“How about creating someone from the period to take us around?” We could invent a character from the 15th century, I suggested, taking the visitor around his home stamping ground. Suddenly we had given birth to a thirtysomething renaissance wool worker – Giovanni. David Rosenthal and Fabrizio Nevola would create this character and write his script and I would edit it for audio and then record an actor. Fabrizio also had an idea he’d first heard on BBC Radio 4 in the hugely successful series A History of the World in 100 Objects. However where my BBC colleague Paul Kobrak had interviewed a series of experts, here there were to be just two – Fabrizio and David. This does make the exercise far more difficult of course since by now we had got to know each other far too well, and it’s an old journalistic wisdom “Never interview your friends”. None the less, the situation in my opinion does have a couple of advantages; gentle persuading/bullying/nagging would be more acceptable, and we could do it do it again.

We were in Florence to hear what had been already recorded in situ and to test the idea of interviewing the experts on the streets. For me, it did mean a couple of very late nights, editing the audio in my hotel room hacking back an average six minute interview to about two, but frankly what a small price to pay for working in Florence. Jo would then upload the audio onto the app overnight. On the last morning of the trip, a team of students and academics working in Florence gathered in the Café letterario at the Murate on via Ghibellina to try it out for the first time. We collectively held our breath. Would they like it? Would they manage to download the app successfully? What would they think of David and Fabrizio’s interviews?

Again please: Nicola Barranger, Fabrizio Nevola

Again please: Nicola Barranger, Fabrizio Nevola

It was a delight to follow them around the streets of Sant’Ambrogio (now in sunshine but be-puddled the day before) with earphones and looking up at the spots David and Fabrizio had chosen. And then best of all, the smiles afterwards confirmed that yes, we had got it right. A few niggles of course, but then, this was our first audience, and there were still a few gremlins to sort out. They loved our Giovanni and finished the tour wanting more, which is always a good sign. However the real test will come when our historical baby grows up and we really have to let our 15th-century imaginary Giovanni go out into the real 21st-century Florence.

Nicola Barranger (audio producer)

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Giovanni who?: Florence history tourism app 1

In January this year Fabrizio Nevola and I began a project to create a history tourism app for Florence. The basic idea – the USP, if you like – was that instead of going to monumental sites such as the Duomo and the Palazzo Vecchio, we would show people aspects of the Renaissance city that mass tourism doesn’t usually bother with. Now, a month later, we have a bare-bones prototype, a list of places we want to visit, a pot of ideas about what we want to get across, and a way of presenting it through a character we’re calling Giovanni (more on him shortly). Smartphone technology offers urban historians all kinds of fascinating possibilities, and plenty of challenges. This blog is intended to document the development of this free, AHRC-funded history tourism app and the discussion informing it, as well as give some sense of what is shaping up to be a white-knuckle ride as we bring the project from drawing board to download by the middle of May.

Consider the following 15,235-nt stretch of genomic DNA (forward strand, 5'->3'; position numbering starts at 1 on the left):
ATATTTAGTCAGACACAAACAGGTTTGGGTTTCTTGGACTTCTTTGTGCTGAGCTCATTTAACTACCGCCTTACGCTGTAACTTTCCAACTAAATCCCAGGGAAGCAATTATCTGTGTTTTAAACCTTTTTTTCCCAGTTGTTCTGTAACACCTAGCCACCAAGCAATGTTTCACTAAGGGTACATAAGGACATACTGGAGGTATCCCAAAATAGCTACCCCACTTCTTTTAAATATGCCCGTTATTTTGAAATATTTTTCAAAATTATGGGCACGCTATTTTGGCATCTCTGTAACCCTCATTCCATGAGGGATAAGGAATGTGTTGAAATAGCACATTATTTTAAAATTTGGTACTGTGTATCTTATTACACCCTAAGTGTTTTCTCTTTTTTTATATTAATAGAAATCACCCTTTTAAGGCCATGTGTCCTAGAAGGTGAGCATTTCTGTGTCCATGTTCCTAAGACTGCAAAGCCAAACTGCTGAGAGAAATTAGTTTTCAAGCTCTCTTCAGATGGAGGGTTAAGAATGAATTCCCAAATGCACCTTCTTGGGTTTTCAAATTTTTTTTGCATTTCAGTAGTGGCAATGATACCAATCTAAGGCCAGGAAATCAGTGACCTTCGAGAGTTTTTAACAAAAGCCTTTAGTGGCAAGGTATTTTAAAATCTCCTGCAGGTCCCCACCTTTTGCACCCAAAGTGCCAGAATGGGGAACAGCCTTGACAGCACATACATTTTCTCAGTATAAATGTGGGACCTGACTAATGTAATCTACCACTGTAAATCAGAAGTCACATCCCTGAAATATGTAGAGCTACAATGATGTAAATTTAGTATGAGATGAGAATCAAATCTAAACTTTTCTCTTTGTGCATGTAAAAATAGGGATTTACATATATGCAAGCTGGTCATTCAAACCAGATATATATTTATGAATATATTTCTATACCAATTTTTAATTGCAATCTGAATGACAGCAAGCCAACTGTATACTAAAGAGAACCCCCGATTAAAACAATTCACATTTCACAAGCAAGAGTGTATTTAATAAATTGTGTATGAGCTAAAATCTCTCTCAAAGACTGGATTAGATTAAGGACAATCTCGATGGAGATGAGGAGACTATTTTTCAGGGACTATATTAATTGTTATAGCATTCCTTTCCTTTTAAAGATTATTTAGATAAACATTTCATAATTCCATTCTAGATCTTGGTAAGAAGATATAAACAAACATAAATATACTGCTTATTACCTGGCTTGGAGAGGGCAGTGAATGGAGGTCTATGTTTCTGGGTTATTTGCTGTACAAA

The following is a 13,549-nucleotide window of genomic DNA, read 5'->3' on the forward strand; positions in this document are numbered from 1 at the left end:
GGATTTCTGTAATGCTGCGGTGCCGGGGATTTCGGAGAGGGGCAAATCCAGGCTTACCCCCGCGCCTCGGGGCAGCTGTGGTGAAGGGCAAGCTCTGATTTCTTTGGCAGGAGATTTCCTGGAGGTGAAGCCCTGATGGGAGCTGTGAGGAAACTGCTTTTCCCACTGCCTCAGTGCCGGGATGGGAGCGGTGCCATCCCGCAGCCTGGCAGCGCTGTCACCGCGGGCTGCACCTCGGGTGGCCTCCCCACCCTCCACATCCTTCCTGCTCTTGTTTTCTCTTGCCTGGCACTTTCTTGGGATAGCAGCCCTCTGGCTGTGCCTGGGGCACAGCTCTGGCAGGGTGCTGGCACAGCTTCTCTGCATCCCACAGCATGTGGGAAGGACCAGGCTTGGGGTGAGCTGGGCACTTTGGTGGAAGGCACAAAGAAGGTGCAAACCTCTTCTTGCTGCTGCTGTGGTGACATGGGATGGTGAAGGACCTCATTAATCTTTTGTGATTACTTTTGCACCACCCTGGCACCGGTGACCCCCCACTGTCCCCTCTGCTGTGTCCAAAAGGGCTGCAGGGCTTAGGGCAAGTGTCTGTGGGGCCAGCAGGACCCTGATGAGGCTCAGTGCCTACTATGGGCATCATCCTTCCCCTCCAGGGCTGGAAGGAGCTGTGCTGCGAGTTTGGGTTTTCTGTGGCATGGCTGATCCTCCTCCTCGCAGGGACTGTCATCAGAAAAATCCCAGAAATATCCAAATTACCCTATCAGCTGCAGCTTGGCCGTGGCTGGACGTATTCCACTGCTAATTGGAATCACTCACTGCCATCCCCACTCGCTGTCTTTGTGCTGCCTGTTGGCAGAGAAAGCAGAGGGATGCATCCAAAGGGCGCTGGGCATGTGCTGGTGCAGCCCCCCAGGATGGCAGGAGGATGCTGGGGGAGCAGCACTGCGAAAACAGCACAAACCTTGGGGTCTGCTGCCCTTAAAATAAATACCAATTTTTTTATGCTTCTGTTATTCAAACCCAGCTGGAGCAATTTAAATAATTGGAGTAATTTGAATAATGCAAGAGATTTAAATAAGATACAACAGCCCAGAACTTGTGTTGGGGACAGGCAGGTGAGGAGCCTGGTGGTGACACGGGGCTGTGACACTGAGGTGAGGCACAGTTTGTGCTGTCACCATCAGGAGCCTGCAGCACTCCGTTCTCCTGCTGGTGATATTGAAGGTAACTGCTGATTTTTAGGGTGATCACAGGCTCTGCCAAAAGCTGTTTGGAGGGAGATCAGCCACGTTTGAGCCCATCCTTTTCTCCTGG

Why make an app at all? In fact the project didn’t begin life that way. It started within the confines of the Tavernsproject (and is still closely linked to it – which is why this blog has a home here). The original plan was to create an online GIS (Geographic Information Systems). The point of entry was a little-known document from 1593, where a certain Bastiano de’ Rossi describes a “dream” in which he walks around Florence in a desperate and fruitless search for an open pub (The barfly’s dream). The idea was to recreate this imaginary pub crawl on the detailed “Buonsignori” map of 1584, feeding in data from a census of 1561 and attaching an analysis of the key place of taverns in the social geography of the city.

This idea was quickly dumped. There is a big project currently underway at the University of Toronto that is using the same Florentine map and census to GIS the whole city. It was pointless to replicate a small part of that. Instead, we thought, why not take Bastiano de’ Rossi’s virtual itinerary of drink and turn it into an actual walking ‘tour’? After all, the underlying historical concerns were the same, essentially the relationship between space, movement and identity. Indeed, there is something immensely attractive about asking a person to imagine past places and past journeys as they walk the same streets in the present day, especially since a significant strand of recent work in urban history (channelling theorists from Walter Benjamin to Michel de Certeau, and in a more general sense the psychogeography movement as a whole) is so closely linked to the idea of walking in the first place. The only stumbling block was that to the best of my knowledge not a single architectural trace remains of any Florentine tavern of the 16th century. You couldn’t have somebody plugged into their smartphone in front of a shop, apartment or streetcorner (and many taverns were at streecorners) without anything to look at.